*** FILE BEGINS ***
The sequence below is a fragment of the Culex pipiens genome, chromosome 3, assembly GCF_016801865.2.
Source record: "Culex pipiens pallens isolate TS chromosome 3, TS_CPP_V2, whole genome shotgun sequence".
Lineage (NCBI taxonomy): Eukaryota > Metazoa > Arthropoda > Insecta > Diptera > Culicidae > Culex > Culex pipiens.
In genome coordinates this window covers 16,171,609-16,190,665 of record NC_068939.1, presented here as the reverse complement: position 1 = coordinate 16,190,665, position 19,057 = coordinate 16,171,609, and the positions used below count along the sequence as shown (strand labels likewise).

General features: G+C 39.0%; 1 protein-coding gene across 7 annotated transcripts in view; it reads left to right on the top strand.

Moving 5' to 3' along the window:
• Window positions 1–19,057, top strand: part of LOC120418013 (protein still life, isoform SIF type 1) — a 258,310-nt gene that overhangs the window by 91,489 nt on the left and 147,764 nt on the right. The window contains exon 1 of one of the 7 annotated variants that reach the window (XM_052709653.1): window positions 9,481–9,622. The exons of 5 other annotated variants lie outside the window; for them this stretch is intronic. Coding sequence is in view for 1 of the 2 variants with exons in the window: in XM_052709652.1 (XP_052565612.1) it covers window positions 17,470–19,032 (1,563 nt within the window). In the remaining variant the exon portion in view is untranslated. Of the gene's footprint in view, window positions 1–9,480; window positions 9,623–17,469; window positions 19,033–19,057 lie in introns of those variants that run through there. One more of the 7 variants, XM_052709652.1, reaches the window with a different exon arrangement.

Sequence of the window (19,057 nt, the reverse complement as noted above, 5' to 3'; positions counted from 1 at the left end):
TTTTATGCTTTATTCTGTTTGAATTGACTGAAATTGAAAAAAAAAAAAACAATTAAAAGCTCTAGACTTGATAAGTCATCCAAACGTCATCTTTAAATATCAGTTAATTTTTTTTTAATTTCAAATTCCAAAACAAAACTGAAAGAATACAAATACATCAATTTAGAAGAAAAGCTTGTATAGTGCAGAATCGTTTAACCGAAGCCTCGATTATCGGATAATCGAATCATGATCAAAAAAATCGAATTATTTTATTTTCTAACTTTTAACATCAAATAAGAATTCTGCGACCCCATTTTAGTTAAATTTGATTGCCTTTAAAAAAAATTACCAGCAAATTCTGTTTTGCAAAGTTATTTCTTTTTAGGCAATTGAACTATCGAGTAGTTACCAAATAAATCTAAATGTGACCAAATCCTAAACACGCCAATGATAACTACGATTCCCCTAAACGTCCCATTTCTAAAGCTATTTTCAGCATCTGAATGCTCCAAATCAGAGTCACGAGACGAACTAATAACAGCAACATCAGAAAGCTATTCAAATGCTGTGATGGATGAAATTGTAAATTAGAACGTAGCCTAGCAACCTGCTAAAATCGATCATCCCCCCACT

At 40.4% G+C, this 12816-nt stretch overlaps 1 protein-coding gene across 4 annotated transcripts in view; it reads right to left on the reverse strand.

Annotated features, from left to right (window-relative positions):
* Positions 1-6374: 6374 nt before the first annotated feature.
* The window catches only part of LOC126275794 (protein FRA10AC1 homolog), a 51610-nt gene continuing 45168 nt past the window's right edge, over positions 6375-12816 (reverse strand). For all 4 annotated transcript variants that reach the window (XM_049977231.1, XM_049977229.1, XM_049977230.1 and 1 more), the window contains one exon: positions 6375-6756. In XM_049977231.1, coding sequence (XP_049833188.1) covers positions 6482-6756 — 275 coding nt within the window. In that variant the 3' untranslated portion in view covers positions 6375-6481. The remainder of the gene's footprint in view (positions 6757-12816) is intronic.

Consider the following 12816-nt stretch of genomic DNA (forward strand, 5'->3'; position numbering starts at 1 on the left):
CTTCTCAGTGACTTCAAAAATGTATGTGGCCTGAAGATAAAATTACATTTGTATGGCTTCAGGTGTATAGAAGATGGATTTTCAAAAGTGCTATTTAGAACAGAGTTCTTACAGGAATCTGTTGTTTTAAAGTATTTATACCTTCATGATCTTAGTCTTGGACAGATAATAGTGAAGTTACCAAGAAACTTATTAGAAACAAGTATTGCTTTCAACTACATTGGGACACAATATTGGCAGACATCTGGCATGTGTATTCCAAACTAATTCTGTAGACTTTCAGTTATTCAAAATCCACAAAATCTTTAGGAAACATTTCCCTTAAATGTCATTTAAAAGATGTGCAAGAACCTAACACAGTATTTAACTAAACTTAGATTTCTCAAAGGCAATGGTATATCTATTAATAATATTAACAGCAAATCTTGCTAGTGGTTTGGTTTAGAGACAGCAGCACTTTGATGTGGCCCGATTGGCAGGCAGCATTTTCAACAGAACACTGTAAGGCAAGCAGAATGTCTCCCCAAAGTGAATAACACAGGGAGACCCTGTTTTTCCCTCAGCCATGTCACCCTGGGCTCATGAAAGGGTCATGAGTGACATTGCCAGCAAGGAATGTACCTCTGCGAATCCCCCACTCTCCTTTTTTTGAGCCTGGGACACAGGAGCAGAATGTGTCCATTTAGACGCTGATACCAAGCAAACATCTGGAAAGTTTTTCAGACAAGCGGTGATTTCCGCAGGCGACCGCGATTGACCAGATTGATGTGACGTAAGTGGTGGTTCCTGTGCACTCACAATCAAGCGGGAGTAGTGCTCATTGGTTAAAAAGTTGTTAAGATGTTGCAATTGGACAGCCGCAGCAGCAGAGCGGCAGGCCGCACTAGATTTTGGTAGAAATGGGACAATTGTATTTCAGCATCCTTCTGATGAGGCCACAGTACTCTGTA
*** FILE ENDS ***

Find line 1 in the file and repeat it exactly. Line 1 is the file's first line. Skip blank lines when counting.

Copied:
The sequence below is a fragment of the Culex pipiens genome, chromosome 3, assembly GCF_016801865.2.